A Medical Revolution
“By far the most exciting ways in which 3-D printing is being used are in the medical field. Across the U.S., research teams have been making rapid progress in 3-D-printing a bewildering array of human body parts: ear cartilage and muscle tissue; skin, skulls, and bones; organs large and small.”
The article also goes into detail about how customization is huge, telling the story of a young girl who has a 3D designed and printed robotic hand that was created for a fraction of what it would cost to buy a standard prosthesis which run upwards of $60,000. And most of the parts can be made on a machine that costs about $1,500 as opposed to its counterpart industrial stereolithography 3D layering or “printing” machines that have been around since the 1980s for $150,000. So you tell me, how long till everyone has one in their home? Almost everyone I know has a computer in their pocket, and during my parents lifetime computers were the size of refrigerators and the internet was in its infancy.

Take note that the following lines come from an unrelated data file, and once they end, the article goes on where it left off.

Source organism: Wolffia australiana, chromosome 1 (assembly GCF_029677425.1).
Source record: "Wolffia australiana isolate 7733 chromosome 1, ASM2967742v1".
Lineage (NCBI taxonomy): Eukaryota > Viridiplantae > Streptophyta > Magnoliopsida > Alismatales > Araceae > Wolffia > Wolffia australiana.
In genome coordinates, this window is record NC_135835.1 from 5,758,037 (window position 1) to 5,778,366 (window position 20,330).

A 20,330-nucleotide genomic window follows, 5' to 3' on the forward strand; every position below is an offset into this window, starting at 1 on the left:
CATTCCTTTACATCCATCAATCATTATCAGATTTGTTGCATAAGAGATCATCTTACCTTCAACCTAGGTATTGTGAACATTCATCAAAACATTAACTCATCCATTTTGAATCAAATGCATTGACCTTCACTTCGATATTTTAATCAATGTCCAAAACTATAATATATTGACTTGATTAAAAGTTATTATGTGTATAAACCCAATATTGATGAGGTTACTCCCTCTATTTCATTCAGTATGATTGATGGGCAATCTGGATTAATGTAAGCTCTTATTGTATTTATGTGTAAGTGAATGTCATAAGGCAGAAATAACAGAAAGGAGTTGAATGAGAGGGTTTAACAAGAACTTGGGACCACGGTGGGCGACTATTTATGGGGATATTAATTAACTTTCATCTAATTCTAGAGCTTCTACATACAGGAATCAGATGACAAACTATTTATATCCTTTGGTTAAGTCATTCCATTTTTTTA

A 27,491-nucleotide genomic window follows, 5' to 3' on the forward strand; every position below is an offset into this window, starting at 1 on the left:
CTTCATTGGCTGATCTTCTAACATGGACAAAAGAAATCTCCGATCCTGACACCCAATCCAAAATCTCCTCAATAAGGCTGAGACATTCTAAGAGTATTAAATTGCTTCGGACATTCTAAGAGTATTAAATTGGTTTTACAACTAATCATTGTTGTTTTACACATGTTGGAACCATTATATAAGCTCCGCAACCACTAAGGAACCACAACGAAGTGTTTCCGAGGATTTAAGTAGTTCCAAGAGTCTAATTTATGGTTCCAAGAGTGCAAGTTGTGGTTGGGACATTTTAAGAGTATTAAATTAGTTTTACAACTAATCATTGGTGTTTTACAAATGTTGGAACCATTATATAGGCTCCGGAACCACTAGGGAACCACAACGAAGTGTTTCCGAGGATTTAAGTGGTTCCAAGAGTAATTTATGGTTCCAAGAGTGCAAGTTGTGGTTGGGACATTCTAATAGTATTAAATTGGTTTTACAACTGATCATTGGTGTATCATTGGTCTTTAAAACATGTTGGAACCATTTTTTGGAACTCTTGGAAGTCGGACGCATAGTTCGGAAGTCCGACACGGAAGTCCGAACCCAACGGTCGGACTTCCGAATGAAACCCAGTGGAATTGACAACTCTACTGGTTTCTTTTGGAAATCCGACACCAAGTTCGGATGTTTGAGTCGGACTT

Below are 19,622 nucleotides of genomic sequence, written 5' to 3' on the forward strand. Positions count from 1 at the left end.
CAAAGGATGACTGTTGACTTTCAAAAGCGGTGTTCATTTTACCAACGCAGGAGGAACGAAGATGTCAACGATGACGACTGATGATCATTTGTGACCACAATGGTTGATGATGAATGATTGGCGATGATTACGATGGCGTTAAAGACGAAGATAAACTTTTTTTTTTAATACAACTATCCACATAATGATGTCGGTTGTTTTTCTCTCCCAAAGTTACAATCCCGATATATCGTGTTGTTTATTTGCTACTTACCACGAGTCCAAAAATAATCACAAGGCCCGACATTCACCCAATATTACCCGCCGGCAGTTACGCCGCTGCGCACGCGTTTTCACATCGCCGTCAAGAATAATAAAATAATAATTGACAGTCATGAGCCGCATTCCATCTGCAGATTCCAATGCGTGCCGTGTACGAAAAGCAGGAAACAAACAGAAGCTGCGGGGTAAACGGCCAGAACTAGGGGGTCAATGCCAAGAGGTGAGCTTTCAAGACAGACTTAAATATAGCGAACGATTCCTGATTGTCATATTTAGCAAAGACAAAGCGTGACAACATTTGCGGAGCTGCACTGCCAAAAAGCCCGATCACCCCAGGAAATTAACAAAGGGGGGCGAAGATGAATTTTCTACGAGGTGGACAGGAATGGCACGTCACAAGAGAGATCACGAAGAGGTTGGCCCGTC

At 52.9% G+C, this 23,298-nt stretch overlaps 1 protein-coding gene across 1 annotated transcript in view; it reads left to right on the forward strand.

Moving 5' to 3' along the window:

With these ideas and concepts I eagerly began seeking out recent resources both scholarly and journalistic in nature regarding what professionals are doing today with these forms of technology regarding logistics, ethics, and practice. In my first iteration I talked about journals I found online, one regarding an article, titled “3D printed heart saves baby’s life as medical technology leaps ahead “which told the story of a 2-week-old baby who required a complicated heart surgery because the babies heart had holes and the chambers were in an unusual formation like a maze. These issues were due to CHD (Congenital Heart Defects), which is a common defect of the structure of the heart present at birth. Using MRI scan data Morgan Stanley Children Hospital in New York City 3D printed a copy of the child’s heart to act as a sort of practice pad or road-map. This 3D “blue-print” printed heart allowed for the opportunity to study the riddled, structurally unusual organ, and develop a detailed strategy for the complicated and dangerous surgery. I found another article regarding 3D printing technology in the medical field which described a 3D printed titanium spinal invertebrate replacement that was porous so natural bone could grow through it over time.